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There’s Still Time

IRA owners ages 70½ and older have a short time left to make qualified charitable distributions (QCDs) for 2016.  Donors can give up to $100,000 annually, tax free.  Although there is no income tax deduction allowed, if gifts take the place of a donor’s required minimum distribution for the year, there are tax savings.  For example, Peter is required to take $36,000 from his IRA this year.  In his 28% income tax bracket, he will owe tax of $10,080 on that amount.  Peter makes charitable deductions each year of about $5,000.  If Peter takes $31,000 and tells the custodian of his IRA to send the remaining $5,000 to charity instead, he saves $1,400 in income tax.

QCD gifts can come only from traditional and Roth IRAs, not from 401(k) plans.  The gifts cannot be used to establish charitable gift annuities or charitable remainder trusts, but can satisfy charitable pledges.  The donor must have reached age 70½ by the date of the gift.

If you haven’t taken all your required minimum distributions for 2016, consider a QCD gift.  Even if you have taken your 2016 required withdrawals, you can still make gifts from IRAs before year’s end.

Some Numbers Looking Up

  • Social Security payments will increase slightly in 2017.  The .3% cost-of-living adjustment means the average retiree will get an additional $5 per month. Those still working and paying in to Social Security will have to pay until earnings reach $127,200, compared with $118,500 for 2016.  Recipients under the full retirement age of 66 who are still working can earn up to $16,920 in 2017 (versus $15,720 in 2016) before benefits are reduced.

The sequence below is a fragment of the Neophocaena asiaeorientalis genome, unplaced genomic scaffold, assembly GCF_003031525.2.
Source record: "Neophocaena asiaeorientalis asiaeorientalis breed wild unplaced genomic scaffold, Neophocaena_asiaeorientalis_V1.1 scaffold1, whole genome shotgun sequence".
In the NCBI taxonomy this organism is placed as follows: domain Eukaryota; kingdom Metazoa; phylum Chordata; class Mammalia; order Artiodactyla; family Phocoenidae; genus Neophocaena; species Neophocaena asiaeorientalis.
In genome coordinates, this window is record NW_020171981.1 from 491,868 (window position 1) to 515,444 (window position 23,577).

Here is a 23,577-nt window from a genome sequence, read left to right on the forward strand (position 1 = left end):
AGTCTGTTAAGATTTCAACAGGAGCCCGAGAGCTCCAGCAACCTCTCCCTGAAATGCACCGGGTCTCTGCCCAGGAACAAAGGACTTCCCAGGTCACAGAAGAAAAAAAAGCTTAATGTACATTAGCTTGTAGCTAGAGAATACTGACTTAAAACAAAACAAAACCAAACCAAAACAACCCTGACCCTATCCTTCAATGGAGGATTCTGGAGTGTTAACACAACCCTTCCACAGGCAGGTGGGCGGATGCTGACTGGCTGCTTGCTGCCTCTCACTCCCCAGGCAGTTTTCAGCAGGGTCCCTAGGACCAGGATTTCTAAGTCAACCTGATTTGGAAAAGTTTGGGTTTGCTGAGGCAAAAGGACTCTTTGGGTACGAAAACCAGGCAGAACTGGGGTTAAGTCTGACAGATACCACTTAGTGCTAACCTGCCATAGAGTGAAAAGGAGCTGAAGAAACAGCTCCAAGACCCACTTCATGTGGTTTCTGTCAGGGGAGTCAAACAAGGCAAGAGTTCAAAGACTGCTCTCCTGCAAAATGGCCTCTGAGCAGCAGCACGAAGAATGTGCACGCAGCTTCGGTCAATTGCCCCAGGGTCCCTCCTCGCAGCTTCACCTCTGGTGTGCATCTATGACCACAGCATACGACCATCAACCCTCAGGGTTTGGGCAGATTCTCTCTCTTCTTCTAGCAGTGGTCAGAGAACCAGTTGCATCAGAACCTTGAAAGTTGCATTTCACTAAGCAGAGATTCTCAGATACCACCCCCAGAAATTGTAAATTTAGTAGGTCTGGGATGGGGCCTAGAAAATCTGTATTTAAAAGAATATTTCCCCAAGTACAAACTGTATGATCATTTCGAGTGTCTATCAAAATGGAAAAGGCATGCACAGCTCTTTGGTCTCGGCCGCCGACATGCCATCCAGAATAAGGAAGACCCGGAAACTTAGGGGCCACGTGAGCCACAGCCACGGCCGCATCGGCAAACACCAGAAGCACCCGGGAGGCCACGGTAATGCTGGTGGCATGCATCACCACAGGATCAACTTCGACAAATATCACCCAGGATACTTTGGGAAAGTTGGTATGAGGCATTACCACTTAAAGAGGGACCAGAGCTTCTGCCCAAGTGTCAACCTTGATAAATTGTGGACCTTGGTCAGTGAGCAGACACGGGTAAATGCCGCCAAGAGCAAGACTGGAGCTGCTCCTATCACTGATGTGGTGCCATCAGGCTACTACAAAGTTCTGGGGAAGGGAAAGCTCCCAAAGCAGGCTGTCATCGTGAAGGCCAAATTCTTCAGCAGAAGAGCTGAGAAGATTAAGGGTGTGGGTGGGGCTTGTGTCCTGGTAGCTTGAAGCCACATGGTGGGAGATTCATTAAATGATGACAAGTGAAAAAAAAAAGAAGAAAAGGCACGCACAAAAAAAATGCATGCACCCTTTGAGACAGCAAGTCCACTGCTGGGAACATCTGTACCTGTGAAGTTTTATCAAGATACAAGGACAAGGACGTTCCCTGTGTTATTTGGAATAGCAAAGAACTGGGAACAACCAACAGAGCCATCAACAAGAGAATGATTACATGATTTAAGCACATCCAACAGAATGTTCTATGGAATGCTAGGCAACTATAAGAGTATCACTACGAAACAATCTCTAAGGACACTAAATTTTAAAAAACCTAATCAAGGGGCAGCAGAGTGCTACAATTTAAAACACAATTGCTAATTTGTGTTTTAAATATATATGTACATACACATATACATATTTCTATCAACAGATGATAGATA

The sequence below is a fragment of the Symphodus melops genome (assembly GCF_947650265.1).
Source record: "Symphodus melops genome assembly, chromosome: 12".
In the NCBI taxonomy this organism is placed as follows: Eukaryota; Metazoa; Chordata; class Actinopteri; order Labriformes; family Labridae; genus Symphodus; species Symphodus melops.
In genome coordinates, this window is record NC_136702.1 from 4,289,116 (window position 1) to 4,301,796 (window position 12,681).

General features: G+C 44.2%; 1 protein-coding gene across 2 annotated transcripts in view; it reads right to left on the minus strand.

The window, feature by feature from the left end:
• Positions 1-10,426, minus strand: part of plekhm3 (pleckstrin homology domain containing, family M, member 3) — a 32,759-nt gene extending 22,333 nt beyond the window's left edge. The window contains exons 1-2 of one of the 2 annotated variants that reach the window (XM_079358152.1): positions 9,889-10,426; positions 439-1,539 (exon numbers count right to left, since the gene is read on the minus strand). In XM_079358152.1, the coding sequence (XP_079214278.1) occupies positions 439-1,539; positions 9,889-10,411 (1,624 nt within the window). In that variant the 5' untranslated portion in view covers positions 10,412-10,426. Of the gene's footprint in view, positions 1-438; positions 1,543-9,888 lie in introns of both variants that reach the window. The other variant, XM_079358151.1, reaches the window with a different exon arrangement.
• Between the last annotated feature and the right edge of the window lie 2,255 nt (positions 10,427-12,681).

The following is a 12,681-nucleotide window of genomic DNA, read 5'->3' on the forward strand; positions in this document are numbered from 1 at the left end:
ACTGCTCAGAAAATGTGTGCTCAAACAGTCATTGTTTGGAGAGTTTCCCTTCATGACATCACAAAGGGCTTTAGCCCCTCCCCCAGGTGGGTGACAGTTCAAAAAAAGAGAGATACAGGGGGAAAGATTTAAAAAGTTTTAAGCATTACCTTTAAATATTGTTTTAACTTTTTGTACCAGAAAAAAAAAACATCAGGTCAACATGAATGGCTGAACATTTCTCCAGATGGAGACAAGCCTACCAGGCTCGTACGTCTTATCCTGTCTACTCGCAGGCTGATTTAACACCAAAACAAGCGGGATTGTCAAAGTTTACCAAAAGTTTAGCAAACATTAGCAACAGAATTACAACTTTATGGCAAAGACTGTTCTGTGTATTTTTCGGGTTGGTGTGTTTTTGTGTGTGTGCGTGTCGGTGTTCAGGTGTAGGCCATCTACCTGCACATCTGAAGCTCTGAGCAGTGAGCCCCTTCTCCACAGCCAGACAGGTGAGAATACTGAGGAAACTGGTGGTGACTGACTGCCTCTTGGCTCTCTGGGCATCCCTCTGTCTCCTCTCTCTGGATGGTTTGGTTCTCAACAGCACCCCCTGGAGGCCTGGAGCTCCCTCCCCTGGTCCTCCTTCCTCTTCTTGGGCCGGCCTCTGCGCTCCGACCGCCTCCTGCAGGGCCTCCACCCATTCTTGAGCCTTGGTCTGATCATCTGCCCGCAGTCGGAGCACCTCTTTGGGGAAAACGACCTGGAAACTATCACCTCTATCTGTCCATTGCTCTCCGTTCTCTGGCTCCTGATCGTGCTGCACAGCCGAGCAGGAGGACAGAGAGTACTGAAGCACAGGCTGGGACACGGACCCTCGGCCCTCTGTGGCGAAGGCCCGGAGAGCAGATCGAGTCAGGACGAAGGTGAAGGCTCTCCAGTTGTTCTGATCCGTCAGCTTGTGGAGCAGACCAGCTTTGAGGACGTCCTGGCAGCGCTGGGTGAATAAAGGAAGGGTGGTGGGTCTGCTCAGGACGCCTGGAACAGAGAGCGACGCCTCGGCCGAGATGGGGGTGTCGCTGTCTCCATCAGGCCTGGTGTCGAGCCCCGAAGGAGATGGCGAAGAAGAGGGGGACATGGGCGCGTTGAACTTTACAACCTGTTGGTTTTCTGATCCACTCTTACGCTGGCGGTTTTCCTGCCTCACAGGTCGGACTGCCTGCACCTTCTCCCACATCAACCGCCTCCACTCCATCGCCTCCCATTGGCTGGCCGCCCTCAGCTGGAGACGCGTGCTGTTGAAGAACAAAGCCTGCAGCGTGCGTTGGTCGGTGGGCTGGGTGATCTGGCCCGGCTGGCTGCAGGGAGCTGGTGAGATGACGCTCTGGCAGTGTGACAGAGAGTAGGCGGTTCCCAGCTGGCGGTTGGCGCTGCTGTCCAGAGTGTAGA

• The estate, gift and generation-skipping transfer tax credits will shelter up to $5,490,000 in 2017, a $40,000 increase from 2016.

There are some numbers that remain the same for 2017:

  • The maximum contribution to 401(k) plans remains at $18,000, with a $6,000 catch-up for workers over age 50.

  • The personal exemption remains $4,050.

  • IRA contributions are capped at $5,500, with the $1,000 catch-up.

  • The kiddie tax, which applies to the unearned income of children under age 19 and college students under age 24 who earn less than half their income, is $2,100 for 2017.

A Baker’s Dozen Year-End Ideas

  • Have your tax adviser review your expected tax liability.  Are there any year-end strategies you can use to keep taxes lower?

  • Review your portfolio to see if there are gains to harvest before year’s end or losses that could offset gains.

  • See if there are remaining funds in your flexible spending account that must be used by year’s end.

  • Stock up on office supplies if your business will need deductions for 2016.

  • Get paperwork in order if you’re planning to retire in early 2017.

  • Check U.S. savings bonds to determine if any have stopped earning interest.  You can redeem the bonds and reinvest, or make a gift of the proceeds to charity.  The charitable deduction will offset the income tax you pay on redeeming the bonds.